Solder ball attaching techniques are well known in this art. According to one conventional method, flux may applied to land patterns on the circuit substrate. Solder balls may be attached on the flux using a ball attaching apparatus. The solder balls may be melted via reflow and attached on the land patterns.

Although conventional solder ball attaching techniques are generally thought to be acceptable, they are not without shortcomings. For example, failures in solder ball attachment may occur. The solder balls may be furnished on the surface of the flux-applied land patterns using an automated apparatus. The likelihood of solder ball attachment failure may increase as the solder ball size is decreased to about 0.3-0.4 mm in diameter, for example. Further, the likelihood of solder ball attachment failure may increase as the number of solder balls is increased into the hundreds and even thousands, for example.

In the case of a ball pitch of less than or equal to 0.3 mm, for example, ball short circuit problems may occur due to a flux overflow phenomenon. The flux, which may be of a low viscosity and water-soluble, may tend to spread out of the land patterns. Therefore, portions of the flux applied to neighboring land patterns may stick together, and this may lead to short circuits between the solder balls, where the solder balls melted via reflow may contact each other.

Ball deformation problems may occur. During flux application, uneven flux may be skewed to one side of the land pattern. Uneven flux may cause the solder balls melted via reflow to be deformed.

Further, a layer of intermetallic compounds, resulting from metallic reaction and diffusion between a land pattern constituent (e.g., copper (Cu)) and a solder ball constituent (e.g., tin (Sn)), may adversely effect electrical reliability.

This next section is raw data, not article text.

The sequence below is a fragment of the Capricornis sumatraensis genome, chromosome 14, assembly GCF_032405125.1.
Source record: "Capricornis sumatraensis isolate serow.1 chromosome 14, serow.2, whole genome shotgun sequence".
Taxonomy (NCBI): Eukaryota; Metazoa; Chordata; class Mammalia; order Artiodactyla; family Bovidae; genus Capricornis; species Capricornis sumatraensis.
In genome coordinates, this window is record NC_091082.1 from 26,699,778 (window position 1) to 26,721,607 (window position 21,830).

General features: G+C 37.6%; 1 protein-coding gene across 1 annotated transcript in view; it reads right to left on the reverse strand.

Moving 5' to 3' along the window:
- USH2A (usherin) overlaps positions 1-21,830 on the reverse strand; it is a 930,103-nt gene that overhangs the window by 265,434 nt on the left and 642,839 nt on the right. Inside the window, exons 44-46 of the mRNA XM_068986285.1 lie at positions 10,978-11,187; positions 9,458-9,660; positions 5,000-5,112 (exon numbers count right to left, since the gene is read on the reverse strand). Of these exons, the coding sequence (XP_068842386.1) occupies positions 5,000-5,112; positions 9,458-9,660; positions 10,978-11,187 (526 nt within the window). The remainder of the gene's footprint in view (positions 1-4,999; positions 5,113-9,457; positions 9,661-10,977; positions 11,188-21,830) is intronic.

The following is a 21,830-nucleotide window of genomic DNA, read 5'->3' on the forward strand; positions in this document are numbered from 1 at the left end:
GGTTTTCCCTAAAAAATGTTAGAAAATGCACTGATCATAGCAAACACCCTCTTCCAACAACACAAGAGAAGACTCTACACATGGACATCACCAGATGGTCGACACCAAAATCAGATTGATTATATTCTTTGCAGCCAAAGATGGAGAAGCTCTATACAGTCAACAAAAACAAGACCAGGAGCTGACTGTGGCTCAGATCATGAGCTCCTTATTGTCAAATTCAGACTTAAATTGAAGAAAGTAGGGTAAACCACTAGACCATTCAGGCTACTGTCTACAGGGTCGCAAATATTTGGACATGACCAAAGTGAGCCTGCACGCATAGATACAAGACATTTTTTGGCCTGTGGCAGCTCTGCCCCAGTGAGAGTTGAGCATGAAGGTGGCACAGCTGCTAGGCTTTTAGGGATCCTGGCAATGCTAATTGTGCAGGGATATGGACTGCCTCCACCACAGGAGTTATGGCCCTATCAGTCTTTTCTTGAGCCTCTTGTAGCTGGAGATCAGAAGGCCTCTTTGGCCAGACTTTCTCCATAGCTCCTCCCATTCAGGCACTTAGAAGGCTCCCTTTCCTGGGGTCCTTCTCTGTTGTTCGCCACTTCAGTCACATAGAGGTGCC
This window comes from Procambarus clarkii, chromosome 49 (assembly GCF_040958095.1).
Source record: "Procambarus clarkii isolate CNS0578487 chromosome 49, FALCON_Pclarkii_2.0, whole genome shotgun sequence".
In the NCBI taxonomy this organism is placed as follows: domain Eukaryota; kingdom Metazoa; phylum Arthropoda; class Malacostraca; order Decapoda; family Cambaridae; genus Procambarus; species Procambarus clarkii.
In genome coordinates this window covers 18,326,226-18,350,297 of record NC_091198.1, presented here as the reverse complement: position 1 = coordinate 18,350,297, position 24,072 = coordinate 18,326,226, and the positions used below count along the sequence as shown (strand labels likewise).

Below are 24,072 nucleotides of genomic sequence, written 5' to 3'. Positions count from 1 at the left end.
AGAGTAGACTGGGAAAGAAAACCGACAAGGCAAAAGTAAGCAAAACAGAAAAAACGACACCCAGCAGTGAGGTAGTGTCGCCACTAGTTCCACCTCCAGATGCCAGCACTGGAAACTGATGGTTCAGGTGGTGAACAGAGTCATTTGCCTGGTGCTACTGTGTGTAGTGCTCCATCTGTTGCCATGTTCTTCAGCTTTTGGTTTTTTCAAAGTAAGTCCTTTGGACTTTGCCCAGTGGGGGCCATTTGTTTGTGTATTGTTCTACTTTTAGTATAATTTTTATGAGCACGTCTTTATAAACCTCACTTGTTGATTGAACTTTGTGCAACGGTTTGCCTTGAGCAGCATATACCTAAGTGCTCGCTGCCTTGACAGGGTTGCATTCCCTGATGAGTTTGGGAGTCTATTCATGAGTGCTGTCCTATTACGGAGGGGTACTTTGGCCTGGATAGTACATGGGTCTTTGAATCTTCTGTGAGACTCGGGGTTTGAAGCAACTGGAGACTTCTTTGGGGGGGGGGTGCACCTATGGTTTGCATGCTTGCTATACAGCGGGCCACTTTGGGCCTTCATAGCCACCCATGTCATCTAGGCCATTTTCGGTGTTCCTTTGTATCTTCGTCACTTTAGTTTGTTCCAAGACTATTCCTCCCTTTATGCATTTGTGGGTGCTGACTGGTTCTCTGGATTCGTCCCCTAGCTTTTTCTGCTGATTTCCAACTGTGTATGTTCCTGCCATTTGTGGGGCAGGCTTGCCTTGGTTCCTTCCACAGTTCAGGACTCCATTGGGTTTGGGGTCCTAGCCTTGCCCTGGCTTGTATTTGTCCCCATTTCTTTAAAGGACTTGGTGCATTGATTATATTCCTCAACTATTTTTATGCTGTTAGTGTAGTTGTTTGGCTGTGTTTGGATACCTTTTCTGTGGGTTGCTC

SUMMARY OF THE INVENTION

Example, non-limiting embodiments of the present invention may avoid shortcomings associated with conventional solder ball forming techniques.

According to an example embodiment of the present invention a method of forming solder balls may involve bonding a wire to land patterns of a circuit substrate to form bumps on the land patterns. A solder cream may be applied over the bumps. The solder cream may be melted to form solder balls in which the bumps are embedded.

According to another example, non-limiting embodiment of the present invention, a method may involve connecting a wire to a land of a substrate. The wire may be cut to leave a portion of the wire on the substrate. A solder material may be applied to the portion of the wire. The solder material may be melted to form a composite solder bump in which the portion of the wire is embedded in the solder material.

According to another example, non-limiting embodiment of the present invention, a method may involve wire bonding an end of a wire to a land of a substrate. A solder material may be applied to the end of the wire. The solder material may be melted.

BRIEF DESCRIPTION OF THE DRAWINGS